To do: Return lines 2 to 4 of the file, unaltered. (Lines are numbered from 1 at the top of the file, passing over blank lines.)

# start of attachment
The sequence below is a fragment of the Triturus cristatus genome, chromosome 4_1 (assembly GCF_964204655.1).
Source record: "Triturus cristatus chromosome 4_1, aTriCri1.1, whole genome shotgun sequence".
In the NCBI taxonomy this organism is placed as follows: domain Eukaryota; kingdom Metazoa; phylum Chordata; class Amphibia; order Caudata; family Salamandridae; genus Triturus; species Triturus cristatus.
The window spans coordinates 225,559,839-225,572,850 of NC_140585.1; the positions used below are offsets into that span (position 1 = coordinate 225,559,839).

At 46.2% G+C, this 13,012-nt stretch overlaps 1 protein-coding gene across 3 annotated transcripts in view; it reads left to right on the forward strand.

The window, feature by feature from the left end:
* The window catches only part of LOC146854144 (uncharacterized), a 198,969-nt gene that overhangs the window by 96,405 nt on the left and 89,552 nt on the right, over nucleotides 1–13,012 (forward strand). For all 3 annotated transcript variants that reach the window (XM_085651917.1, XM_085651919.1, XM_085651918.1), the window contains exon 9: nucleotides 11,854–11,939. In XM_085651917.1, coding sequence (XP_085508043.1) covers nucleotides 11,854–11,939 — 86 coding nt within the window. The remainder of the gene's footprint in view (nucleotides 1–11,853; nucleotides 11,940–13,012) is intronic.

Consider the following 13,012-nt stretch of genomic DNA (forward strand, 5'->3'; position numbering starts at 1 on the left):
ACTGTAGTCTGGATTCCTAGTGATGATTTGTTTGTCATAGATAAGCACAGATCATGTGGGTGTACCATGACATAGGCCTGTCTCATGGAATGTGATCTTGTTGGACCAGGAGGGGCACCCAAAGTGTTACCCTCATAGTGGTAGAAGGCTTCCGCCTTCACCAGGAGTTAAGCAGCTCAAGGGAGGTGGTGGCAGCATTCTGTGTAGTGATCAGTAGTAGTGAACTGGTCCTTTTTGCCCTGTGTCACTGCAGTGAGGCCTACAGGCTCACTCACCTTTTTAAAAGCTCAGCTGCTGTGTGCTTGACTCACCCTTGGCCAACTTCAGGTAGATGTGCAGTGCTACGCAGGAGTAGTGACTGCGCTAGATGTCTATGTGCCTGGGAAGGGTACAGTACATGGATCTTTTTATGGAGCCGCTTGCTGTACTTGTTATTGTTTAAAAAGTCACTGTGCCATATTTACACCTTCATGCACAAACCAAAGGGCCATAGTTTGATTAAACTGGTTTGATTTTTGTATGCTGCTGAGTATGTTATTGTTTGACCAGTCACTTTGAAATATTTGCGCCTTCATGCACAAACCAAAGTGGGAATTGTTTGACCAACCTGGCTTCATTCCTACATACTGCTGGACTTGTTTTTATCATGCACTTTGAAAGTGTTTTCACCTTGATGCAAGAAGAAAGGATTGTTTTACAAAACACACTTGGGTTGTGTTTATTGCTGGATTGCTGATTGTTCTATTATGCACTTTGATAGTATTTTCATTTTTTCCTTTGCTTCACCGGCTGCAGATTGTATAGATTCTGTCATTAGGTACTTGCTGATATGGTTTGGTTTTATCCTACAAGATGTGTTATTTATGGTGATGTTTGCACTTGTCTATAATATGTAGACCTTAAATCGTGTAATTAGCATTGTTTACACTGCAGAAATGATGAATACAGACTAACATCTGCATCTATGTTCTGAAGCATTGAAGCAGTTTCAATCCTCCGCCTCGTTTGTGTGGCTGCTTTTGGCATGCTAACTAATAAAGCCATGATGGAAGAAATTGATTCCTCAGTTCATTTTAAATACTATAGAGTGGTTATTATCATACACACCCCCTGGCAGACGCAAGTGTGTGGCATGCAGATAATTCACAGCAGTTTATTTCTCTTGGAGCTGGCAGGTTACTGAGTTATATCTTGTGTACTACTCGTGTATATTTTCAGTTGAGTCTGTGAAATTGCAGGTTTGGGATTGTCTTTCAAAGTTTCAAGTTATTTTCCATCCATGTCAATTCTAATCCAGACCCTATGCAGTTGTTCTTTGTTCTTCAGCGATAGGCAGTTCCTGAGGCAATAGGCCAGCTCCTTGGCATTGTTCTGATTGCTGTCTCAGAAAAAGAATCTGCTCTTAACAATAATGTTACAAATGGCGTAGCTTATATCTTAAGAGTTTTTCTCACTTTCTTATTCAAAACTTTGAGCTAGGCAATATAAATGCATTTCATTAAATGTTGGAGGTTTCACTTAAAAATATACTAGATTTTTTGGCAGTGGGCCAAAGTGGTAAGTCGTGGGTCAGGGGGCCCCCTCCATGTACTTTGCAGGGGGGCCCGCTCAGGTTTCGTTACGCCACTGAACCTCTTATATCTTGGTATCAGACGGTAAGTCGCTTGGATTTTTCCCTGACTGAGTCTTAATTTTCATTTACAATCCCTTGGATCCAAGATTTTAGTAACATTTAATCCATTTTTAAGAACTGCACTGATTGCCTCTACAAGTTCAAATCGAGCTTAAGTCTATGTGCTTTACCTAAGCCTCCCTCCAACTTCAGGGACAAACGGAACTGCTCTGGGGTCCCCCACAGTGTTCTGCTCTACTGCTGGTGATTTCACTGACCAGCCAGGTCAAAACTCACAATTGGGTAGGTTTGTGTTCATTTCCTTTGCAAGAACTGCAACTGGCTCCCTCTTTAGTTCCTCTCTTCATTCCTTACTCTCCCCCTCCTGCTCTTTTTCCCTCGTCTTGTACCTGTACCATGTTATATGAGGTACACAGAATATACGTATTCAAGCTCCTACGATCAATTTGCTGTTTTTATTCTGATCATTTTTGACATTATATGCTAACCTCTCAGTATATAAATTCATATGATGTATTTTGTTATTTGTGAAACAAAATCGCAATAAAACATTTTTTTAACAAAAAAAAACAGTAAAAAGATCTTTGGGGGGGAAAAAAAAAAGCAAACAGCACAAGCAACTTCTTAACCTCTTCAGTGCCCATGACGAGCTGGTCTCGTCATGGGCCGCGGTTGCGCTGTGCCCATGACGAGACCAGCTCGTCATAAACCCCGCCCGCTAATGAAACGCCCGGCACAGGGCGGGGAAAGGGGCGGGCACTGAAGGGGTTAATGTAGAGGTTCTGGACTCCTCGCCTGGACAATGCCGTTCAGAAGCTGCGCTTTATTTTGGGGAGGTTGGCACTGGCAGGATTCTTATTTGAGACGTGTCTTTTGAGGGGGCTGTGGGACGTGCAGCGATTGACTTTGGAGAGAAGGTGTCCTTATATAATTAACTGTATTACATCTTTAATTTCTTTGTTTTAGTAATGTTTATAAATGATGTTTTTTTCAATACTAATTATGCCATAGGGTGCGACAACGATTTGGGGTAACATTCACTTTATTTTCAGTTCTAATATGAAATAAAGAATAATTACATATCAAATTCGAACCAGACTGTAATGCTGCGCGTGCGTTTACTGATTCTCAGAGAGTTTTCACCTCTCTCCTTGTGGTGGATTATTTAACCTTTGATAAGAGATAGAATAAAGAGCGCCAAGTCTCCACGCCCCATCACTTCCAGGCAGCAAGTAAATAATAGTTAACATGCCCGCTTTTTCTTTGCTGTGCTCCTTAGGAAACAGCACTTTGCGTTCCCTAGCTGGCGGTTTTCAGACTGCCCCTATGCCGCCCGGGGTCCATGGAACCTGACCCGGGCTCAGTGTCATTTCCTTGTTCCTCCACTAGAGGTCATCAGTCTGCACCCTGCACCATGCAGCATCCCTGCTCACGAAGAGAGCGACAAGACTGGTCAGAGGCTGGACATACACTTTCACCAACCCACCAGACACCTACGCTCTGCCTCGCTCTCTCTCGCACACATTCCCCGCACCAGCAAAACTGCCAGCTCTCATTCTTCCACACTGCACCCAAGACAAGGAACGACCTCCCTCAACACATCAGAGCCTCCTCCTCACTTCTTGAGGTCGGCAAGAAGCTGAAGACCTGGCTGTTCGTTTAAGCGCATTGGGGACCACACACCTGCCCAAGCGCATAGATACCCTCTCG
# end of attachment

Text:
Source record: "Triturus cristatus chromosome 4_1, aTriCri1.1, whole genome shotgun sequence".
In the NCBI taxonomy this organism is placed as follows: domain Eukaryota; kingdom Metazoa; phylum Chordata; class Amphibia; order Caudata; family Salamandridae; genus Triturus; species Triturus cristatus.
The window spans coordinates 225,559,839-225,572,850 of NC_140585.1; the positions used below are offsets into that span (position 1 = coordinate 225,559,839).